The Art of Giving Feedback

7 03 2014

Right: I felt that this piece was very honest. There were a few moments where I felt like the author wasn’t looking on the other side, though.

Wrong: This piece has the illusion of authenticity and honesty.

Someone told me in class today that my person essay had “the illusion of authenticity”, which probably wasn’t the most tactful and useful way to phrase what I think she meant. So for all you out there wondering how to give feedback, be very careful. Hey, maybe I should make a guide and blog about that, especially since I have nothing else to write about these days.

Finishing a personal essay

23 02 2014

Well, first of all, writing a personal essay is difficult. More difficult than writing an academic essay, by far. Yes, I love writing creative non-fiction, and yes, I do enjoy writing personal essays, but man, it’s tiring and mentally exhausting and can be veeeeerrryy loooooooong. Sometimes that works to my advantage because I often tend to write a lot, but that makes editing difficult too. This essay turned out to be just over 4,000 words, which I think is the longest personal essay I’ve written so far. Definitely the longest in the class so far.

But when you finish writing it — oh, such relief. Well, it’s more like resignation, but after an hour or two, you really realize that you accomplished a pretty big feat, and yeah, I deserve props and acknowledgement for that. Now if you excuse me, I’m going to watch the new season of The Amazing Race with my mommy and tell her what I accomplished today.


Let Go revisions/re-writes

7 04 2013

Since people seem to like when I post my drafts of poems and songs, I thought I’d post a few pictures of the re-write/revision process. These last re-writes have been really difficult especially to incorporate all my classmates’ feedback. As I learned, it’s one thing to know what you need to work on. It’s another to actually try and fix it.

With this song, the revisions were really difficult to do. I knew what I wanted to convey, but I got so caught up in images and showing rather than telling that it locked me out of writing anything for a long time. Eventually, I finished it, but there are still lines in the revision that I don’t like very much, and in some ways, I almost prefer the previous draft because I feel it flowed better.

Anyway, I wrote down everyone’s feedback onto one sheet and looked through them all that way, which seems to work for my revision process. Here are all my messy notes, scribbles, and questions for a song called “Let Go”. Front and back pages.

Let Go revisions

Let Go revisions2

It works!

23 10 2012

Today, we workshopped my second-person creative non-fiction piece in class.  I was excited yet a bit unsure because, as I noted in my last post about my project, stuff written in the second-person can be tricky to pull off successfully.  Instinctively, I knew what I wrote worked, but in my rational, I’m-not-a-good-writer mind, I had doubts.  So when the first comments from everyone today were all positive, that it was a powerful, “awesome” (I got a lot of those) piece, I gave a sigh (which made a few people look at me strangely).  But it was a sigh of relief!  Oh, how good validation feels, when people appreciate your work.  I haven’t felt that in a while.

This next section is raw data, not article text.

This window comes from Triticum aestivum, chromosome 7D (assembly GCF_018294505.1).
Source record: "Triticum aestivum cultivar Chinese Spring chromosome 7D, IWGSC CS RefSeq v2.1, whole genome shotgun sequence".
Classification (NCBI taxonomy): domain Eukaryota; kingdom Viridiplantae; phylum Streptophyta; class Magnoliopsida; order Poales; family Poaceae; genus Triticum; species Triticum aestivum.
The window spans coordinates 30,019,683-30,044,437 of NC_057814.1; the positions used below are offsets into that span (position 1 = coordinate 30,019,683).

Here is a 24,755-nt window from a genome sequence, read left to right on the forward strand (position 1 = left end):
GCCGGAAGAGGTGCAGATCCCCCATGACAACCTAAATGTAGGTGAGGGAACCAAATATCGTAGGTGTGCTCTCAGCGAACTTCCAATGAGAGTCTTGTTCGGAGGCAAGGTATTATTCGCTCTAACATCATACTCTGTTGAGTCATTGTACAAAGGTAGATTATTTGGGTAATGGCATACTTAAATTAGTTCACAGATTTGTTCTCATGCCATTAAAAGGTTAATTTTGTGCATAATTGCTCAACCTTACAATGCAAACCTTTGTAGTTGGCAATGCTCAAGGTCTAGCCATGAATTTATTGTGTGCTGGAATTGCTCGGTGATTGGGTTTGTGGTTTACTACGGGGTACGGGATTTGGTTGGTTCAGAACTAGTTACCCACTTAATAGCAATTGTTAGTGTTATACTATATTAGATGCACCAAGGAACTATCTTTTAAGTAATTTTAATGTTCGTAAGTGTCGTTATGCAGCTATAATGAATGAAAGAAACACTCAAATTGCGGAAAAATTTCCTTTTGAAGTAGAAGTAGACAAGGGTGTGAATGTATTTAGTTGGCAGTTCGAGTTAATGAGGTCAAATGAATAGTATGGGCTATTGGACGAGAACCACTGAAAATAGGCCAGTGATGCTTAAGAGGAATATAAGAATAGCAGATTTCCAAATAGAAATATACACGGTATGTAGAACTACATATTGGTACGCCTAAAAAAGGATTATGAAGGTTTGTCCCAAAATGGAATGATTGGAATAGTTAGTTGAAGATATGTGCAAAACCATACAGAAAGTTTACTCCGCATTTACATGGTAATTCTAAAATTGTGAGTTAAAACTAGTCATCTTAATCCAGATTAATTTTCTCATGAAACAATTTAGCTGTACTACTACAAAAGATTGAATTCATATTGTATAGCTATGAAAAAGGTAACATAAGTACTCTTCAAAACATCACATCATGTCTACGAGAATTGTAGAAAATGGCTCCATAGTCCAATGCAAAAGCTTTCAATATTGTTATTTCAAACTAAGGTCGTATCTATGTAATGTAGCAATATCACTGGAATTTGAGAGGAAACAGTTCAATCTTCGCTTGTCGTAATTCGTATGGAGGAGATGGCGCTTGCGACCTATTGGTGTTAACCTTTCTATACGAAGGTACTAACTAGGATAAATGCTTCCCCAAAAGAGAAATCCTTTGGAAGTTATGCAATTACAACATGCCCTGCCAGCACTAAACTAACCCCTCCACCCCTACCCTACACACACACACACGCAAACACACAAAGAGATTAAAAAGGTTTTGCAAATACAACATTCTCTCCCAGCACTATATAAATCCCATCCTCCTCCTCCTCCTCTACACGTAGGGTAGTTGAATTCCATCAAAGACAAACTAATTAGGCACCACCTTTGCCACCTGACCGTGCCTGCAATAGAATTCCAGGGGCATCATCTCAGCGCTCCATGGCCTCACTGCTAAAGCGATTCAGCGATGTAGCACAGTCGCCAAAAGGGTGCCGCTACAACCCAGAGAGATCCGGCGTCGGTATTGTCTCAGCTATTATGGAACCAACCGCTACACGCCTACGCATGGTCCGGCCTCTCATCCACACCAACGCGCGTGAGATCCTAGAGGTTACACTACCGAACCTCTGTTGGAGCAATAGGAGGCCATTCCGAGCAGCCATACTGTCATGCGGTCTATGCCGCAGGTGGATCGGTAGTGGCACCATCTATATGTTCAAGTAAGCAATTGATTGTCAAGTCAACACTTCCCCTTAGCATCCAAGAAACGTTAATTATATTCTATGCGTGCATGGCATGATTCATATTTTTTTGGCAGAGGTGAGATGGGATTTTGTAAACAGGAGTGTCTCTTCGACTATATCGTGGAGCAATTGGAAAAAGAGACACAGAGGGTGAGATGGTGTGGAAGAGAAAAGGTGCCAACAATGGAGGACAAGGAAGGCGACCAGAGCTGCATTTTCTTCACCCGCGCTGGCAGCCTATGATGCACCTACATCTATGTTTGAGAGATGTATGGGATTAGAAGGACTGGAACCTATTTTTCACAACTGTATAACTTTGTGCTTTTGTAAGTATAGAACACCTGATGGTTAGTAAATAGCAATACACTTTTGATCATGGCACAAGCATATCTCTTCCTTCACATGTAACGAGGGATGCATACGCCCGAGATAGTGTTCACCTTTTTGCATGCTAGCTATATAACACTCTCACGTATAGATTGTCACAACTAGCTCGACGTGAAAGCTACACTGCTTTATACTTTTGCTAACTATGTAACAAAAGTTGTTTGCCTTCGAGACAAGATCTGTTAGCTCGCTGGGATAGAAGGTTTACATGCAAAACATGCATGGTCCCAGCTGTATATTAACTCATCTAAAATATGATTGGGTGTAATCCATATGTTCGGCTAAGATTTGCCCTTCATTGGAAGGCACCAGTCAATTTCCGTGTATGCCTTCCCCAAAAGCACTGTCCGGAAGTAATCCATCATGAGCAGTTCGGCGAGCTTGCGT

Needless to say, after workshopping my piece, I was motivated to edit and re-write after the meaningful feedback, which is always the goal of a good workshopping session.  I guess after getting everyone’s comments, I had the thought that I might actually be able to make it as a writer after all.

But we shall see (that’s my I’m-not-a-good-writer mind speaking).

The other ones

10 03 2012

I attended a reading for seniors who had taken a creative non-fiction/memoir writing workshop from the cool Ivan E. Coyote earlier this month.  There were a number of very interesting selections from people, and I actually didn’t expect some of them to be so heavy and full of emotions.  There was one in particular that made me think, and I’m not sure in a good way or bad.

A woman was telling her story about a guy her friend had met randomly one day.  Her friend then brought him over one day so the three of them could all hang out.  This woman then recalled how she basically fell in love at first sight with this guy, which wouldn’t seem so bad if 1. she didn’t already have a boyfriend, and 2. her friend was interested first in this guy.  The entire story was romantic and almost fairytale-like; the two of them eventually got together and ended up getting married.  The End.

All I could think about while she read this story to the audience was, “What about her boyfriend?  What about her friend?  Doesn’t anyone care about them?”  I couldn’t but feel like in some way, her boyfriend got screwed over, that his feelings weren’t considered as she gushed on and on about this handsome prince who had come into her life.  In some ways, I feel like that guy– neglected, expendable, replaceable for something better, not worth noting.  The one whose feelings aren’t considered.